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Using Runahead Execution to Hide Memory Latency in High Level Synthesis / Shane Fleming, David B. Thomas

2017 IEEE 25th Annual International Symposium on Field-Programmable Custom Computing Machines (FCCM)

Swansea University Author: Shane Fleming

DOI (Published version): 10.1109/fccm.2017.33

Abstract

Reads and writes to global data in off-chip RAM can limit the performance achieved with HLS tools, as each access takes multiple cycles and usually blocks progress in the application state machine. This can be combated by using data prefetchers, which hide access time by predicting the next memory a...

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Published in: 2017 IEEE 25th Annual International Symposium on Field-Programmable Custom Computing Machines (FCCM)
ISBN: 978-1-5386-4038-8 978-1-5386-4037-1
Published: IEEE 2017
URI: https://cronfa.swan.ac.uk/Record/cronfa57993
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Abstract: Reads and writes to global data in off-chip RAM can limit the performance achieved with HLS tools, as each access takes multiple cycles and usually blocks progress in the application state machine. This can be combated by using data prefetchers, which hide access time by predicting the next memory access and loading it into a cache before it's required. Unfortunately, current prefetchers are only useful for memory accesses with known regular patterns, such as walking arrays, and are ineffective for those that use irregular patterns over application-specific data structures. In this work, we demonstrate prefetchers that are tailor-made for applications, even if they have irregular memory accesses. This is achieved through program slicing, a static analysis technique that extracts the memory structure of the input code and automatically constructs an application-specific prefetcher. Both our analysis and tool are fully automated and implemented as a new compiler flag in LegUp, an open source HLS tool. In this work we create a theoretical model showing that speedup must be between 1x and 2x, we also evaluate five benchmarks, achieving an average speedup of 1.38x with an average resource overhead of 1.15x.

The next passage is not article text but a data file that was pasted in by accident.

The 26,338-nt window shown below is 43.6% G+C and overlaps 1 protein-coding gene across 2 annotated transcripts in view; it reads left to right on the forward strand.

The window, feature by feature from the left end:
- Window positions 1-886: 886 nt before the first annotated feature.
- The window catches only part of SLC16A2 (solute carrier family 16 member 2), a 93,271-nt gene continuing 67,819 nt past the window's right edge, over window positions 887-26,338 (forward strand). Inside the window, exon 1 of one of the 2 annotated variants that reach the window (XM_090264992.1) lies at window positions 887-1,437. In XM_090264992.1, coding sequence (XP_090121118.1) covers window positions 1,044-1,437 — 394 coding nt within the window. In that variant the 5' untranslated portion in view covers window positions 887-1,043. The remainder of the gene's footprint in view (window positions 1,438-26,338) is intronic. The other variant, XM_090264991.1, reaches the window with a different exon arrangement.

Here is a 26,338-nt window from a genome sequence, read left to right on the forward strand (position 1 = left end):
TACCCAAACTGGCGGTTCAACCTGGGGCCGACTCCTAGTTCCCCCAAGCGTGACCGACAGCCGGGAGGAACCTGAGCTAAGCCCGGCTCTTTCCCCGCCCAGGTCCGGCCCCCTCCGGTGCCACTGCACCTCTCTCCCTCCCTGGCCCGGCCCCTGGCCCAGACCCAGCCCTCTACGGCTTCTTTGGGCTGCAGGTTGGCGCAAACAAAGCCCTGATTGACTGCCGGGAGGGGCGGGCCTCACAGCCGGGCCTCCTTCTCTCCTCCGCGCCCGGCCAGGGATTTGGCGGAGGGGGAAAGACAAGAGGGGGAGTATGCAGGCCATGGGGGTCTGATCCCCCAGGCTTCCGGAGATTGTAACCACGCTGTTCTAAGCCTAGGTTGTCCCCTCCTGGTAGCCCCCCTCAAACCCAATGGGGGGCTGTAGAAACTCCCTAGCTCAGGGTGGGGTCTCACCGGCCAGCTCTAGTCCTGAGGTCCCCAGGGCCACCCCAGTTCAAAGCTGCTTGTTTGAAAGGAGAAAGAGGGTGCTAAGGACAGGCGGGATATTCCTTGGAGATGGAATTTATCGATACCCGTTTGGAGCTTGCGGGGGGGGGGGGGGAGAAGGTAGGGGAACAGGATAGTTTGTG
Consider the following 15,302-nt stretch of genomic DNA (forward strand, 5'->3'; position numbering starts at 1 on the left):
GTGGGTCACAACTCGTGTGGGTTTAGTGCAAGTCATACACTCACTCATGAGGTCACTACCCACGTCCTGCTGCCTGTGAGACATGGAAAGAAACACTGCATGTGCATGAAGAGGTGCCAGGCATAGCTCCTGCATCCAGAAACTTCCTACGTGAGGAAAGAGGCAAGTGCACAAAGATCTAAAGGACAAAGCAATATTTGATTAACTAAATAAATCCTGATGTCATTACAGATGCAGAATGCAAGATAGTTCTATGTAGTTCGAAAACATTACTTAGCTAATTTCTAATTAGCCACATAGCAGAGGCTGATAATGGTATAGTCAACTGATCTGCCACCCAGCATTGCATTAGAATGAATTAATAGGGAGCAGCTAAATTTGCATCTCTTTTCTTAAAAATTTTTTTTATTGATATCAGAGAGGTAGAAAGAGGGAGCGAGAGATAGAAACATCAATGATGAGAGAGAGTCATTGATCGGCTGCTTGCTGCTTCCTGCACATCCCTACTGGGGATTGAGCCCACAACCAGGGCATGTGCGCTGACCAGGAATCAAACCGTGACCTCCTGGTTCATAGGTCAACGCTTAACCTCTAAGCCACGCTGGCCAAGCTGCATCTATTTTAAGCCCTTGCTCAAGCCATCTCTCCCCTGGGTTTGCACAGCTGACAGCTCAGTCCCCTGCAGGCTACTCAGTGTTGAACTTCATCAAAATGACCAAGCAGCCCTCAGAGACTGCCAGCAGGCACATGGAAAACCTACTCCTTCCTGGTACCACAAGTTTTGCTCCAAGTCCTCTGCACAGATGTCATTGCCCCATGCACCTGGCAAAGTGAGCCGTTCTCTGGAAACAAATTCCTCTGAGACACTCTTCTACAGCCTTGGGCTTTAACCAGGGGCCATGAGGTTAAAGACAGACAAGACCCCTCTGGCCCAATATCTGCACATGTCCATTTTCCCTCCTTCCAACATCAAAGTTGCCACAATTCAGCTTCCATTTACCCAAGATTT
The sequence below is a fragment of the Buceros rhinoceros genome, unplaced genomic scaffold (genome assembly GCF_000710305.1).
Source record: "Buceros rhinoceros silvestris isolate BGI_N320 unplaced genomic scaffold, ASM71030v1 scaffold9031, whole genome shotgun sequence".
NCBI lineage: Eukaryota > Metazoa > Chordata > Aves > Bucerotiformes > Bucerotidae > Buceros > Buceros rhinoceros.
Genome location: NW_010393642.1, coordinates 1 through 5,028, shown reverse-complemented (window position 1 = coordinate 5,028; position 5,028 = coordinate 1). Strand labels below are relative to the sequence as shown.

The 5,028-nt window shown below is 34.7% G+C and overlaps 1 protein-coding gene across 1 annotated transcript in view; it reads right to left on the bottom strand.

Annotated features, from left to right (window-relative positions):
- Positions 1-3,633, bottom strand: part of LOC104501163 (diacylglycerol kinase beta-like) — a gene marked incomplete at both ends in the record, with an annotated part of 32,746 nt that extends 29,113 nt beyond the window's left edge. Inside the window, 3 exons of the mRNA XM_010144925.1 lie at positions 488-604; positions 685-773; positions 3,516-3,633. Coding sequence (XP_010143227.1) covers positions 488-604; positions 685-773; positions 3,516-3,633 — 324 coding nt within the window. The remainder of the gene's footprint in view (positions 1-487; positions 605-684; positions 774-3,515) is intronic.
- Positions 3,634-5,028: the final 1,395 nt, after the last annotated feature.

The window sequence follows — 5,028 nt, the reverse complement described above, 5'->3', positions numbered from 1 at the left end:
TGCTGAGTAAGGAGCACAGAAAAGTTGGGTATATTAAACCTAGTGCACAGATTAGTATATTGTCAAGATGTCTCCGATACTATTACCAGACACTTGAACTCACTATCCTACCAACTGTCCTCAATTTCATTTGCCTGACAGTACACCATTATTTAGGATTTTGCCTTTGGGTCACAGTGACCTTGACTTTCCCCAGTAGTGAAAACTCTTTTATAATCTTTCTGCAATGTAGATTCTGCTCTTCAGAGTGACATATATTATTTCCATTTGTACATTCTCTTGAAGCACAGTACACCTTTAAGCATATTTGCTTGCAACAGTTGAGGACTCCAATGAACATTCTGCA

College: College of Science
Funders: EPSRC